Rugby Union: Oh Calcutta in five acts

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1957: England 16 Scotland 3

Ron Jacobs won the eighth of 29 England caps at tight-head prop.

I remember little of the match except that it clinched us the Grand Slam. We had an outstanding side under Eric Evans - the scrum-half Dickie Jeeps and and centre Jeff Butterfield were as good as anybody who ever played for England in their positions. The locks John Currie and David Marques were the backbone of the pack and we had other great players such as Peter Robbins and Peter Jackson. We expected to win as Scotland weren't strong in those days - they didn't beat England between 1951 and 1964 - but there was always a passionate atmosphere whenever we played them. Their problem then, as now, was a shortage of players, although they had some good ones. Arthur Smith was a Lions wing and the loose-head prop Hughie McLeod was a tough opponent for me personally. We players had arranged a party on the Sunday morning for the selectors so we must have been confident.

1971: England 15 Scotland 16

Gordon Brown won the 10th of his 30 Scotland caps in the second row.

Twickenham had this daunting aura and Scotland had not won there since 1938. The build-up was fanatical, all about the pride of Scotland, and my brother Peter was our captain. It was my first visit to the ground and I had this non-stop physical battle with the England lock Nigel Horton, but the way I handled myself got me selected for the Lions tour of New Zealand. We led briefly, then England went ahead and we needed two scores in the last 10 minutes. Peter called us together and made a stunning appeal. He wasn't just talking to 14 other Scots, but to six Gala club-mates, seven fellow Ayrshiremen and his own brother. Chris Rea then got a try to make it 15-14 to England and Peter took the conversion from near the left touchline. As a boy, he dreamed of scoring the winner at Wembley and he was thinking: "Right city, wrong sport." When it went over, I ran to kiss him.

1983: England 12 Scotland 22

Steve Smith won the last of his 28 England caps at scrum-half.

It was a traumatic time for me personally. After captaining the side to a draw in Wales (the first time in 20 years we had not lost there), I was dropped from the squad and replaced by Nigel Melville. Four days before the Calcutta Cup match I was in a Manchester night-club drowning my sorrows when I got a call telling me that due to injuries I was back in the team. We were expected to win, even though Scotland had many good players, but I was ordered to pass every time I got the ball rather than run or kick. It was a tactical blunder and this loose approach played into Scotland's hands. The way to beat Scotland is to dominate them up front and keep the game tight. It was my last England cap but I can't complain - I had a great career. Calcutta Cup games are always heated occasions. Everybody hates the English, but there are degrees of hatred and the Scots seem to hate us more than anyone else.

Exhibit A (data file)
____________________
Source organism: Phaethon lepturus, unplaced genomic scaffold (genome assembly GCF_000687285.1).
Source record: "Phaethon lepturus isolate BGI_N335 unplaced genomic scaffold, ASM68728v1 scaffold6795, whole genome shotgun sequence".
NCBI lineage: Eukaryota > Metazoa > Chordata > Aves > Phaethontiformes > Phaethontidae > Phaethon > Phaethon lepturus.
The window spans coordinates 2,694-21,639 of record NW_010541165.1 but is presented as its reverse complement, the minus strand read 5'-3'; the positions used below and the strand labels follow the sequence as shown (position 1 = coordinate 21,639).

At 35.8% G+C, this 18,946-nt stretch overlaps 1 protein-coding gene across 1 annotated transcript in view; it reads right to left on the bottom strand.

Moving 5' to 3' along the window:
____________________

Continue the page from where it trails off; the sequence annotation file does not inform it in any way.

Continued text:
1989: England 12 Scotland 12

Finlay Calder won the 19th of his 34 Scotland caps at wing- forward.

It would be safe to say it was a pretty turgid affair. I had just become captain and we were in a transition period with a newish team, but we had a reasonable amount of confidence having beaten Wales in our previous game. Many people regarded it as an honourable draw, but I remember getting back to the changing-room afterwards and thinking we'd got away with it. Twickenham is such a hard place to go to and our record there is dreadful. England always have a big pack, but my opposite number that day was Andy Robinson and I was quite relieved because he was three inches shorter than me. He'd had an outstanding game against Australia a few months earlier but found it difficult this time. A lot of Scots came down to support us before professionalism but not so many will come from now on - it's too expensive.

1993: England 26 Scotland 12

Tony Underwood won the third of 21 England caps on the wing.

Stuart Barnes was playing his first international in five years and I was back after missing two games. Our three tries all came in the first half. The second, by my brother Rory, was superb. Barnes broke from our 22 and passed to Jeremy Guscott who beat three players before releasing Rory. Five minutes later we won the ball inside the Scottish 22 and it went down our line. I looped outside Rory, who put me over in the left corner for my second England try (my first, against South Africa, also came from a pass from Rory). Pictures of my mother dancing and waving her arms when I scored grabbed the country's imagination but she's more restrained now as she knows the cameras are on her. We haven't lost to Scotland since 1990, but they are always hard to break down and defend their line well. In fact my try in 1993 was England's last against Scotland. Scottish fans are pretty vocal - they get up for games with England more than any other.